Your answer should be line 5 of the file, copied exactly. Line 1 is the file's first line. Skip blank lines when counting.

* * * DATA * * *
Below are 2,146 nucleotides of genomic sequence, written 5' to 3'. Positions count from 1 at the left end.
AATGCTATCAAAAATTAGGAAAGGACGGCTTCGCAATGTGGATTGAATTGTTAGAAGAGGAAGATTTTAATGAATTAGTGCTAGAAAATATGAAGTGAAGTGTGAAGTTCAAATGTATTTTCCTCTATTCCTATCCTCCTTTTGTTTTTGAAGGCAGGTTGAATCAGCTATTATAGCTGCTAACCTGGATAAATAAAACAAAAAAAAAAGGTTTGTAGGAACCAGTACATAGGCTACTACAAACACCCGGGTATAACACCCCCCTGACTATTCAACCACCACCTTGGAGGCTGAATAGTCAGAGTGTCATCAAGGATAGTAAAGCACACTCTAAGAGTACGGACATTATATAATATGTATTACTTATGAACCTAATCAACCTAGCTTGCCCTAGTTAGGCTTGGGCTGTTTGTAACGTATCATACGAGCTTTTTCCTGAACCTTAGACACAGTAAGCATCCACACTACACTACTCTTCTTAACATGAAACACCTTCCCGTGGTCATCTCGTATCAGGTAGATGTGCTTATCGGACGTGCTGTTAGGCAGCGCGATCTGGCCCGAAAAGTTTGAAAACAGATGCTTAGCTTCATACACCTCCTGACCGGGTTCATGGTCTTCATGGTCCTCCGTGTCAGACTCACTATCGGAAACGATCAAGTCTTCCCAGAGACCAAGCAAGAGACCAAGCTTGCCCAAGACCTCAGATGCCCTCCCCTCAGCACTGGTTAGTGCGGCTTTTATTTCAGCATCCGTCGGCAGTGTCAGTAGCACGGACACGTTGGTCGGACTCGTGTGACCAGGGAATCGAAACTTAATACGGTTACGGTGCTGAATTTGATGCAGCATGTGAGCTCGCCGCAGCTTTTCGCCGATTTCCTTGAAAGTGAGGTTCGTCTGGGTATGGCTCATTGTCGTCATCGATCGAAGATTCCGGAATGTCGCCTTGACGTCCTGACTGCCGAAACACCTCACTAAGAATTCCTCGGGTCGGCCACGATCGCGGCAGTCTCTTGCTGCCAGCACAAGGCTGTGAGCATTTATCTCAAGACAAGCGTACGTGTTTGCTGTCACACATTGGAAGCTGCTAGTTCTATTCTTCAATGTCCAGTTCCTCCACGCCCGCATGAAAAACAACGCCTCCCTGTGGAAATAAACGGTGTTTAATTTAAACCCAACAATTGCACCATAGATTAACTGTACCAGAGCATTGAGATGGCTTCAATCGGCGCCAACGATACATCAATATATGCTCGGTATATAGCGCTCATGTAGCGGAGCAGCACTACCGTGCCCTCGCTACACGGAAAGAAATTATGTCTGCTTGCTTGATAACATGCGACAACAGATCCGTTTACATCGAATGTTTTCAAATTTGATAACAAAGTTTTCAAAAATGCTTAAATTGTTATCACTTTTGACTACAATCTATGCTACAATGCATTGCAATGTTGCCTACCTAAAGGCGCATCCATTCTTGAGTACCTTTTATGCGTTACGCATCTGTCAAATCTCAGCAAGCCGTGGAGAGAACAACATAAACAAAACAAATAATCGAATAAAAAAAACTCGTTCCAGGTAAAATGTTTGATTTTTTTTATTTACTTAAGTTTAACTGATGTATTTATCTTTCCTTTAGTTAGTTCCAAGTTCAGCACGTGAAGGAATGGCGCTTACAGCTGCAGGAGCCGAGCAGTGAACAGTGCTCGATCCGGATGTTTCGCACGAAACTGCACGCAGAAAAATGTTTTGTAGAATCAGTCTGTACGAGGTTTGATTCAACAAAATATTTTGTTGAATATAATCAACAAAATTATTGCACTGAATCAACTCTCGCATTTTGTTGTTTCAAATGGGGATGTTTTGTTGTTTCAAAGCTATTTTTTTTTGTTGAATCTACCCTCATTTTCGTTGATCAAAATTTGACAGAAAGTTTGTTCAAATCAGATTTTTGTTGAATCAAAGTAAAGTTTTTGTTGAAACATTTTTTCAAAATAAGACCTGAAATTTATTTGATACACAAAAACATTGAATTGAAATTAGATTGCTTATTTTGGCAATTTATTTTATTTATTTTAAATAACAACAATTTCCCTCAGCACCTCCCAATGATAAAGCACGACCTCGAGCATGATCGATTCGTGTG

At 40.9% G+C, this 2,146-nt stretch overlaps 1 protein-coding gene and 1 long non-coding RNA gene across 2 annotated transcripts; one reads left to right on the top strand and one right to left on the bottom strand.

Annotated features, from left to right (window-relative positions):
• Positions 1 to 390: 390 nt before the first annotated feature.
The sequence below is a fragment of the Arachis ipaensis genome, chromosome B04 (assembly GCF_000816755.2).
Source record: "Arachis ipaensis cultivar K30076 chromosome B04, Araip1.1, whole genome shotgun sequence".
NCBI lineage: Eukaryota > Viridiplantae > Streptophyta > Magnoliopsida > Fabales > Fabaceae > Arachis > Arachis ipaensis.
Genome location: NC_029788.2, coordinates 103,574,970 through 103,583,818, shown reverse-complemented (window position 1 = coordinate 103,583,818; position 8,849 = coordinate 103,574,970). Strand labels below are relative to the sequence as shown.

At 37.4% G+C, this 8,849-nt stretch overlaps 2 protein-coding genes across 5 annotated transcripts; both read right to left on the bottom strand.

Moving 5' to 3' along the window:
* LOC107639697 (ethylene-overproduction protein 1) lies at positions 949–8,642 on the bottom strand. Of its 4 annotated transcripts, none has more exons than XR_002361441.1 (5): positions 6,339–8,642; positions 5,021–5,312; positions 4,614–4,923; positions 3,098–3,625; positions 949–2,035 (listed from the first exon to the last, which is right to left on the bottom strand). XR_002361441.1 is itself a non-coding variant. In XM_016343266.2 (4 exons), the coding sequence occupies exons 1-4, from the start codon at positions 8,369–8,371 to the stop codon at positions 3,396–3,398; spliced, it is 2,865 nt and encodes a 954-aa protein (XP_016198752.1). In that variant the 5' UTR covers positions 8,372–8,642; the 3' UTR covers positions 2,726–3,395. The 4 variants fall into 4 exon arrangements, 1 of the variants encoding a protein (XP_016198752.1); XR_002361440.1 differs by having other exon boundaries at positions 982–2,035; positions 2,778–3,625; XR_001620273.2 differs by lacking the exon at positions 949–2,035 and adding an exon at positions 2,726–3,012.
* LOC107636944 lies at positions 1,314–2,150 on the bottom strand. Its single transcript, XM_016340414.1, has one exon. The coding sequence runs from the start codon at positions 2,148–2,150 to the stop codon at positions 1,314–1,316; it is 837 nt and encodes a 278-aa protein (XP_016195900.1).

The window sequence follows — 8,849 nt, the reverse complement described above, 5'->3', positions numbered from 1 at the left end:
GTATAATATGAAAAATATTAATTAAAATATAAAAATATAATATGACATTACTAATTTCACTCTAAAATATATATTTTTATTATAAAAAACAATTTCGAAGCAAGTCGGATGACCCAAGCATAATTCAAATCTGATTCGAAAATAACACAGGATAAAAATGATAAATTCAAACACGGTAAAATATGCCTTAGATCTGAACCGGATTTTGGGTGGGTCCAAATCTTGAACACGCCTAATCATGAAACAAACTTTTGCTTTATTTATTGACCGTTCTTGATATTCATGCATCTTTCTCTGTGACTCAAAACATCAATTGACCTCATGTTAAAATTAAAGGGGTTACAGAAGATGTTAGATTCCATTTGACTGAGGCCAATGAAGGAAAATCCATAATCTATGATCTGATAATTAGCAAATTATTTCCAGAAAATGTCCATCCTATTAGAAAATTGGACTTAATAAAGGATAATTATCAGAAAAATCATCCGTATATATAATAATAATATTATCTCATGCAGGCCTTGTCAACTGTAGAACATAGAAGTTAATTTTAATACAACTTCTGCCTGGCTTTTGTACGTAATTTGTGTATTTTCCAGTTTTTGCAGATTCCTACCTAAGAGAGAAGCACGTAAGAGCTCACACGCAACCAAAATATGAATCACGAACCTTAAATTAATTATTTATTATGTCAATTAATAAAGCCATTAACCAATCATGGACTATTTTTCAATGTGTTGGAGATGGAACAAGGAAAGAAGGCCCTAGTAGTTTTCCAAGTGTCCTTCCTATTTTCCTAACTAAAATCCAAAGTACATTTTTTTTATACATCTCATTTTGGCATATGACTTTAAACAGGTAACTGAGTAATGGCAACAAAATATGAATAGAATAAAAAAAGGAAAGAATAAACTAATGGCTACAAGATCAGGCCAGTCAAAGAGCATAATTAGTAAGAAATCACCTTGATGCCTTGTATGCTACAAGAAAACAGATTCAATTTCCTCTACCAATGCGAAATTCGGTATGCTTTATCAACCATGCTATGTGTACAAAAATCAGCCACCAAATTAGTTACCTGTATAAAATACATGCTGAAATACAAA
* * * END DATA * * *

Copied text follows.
• Positions 1 to 390: 390 nt before the first annotated feature.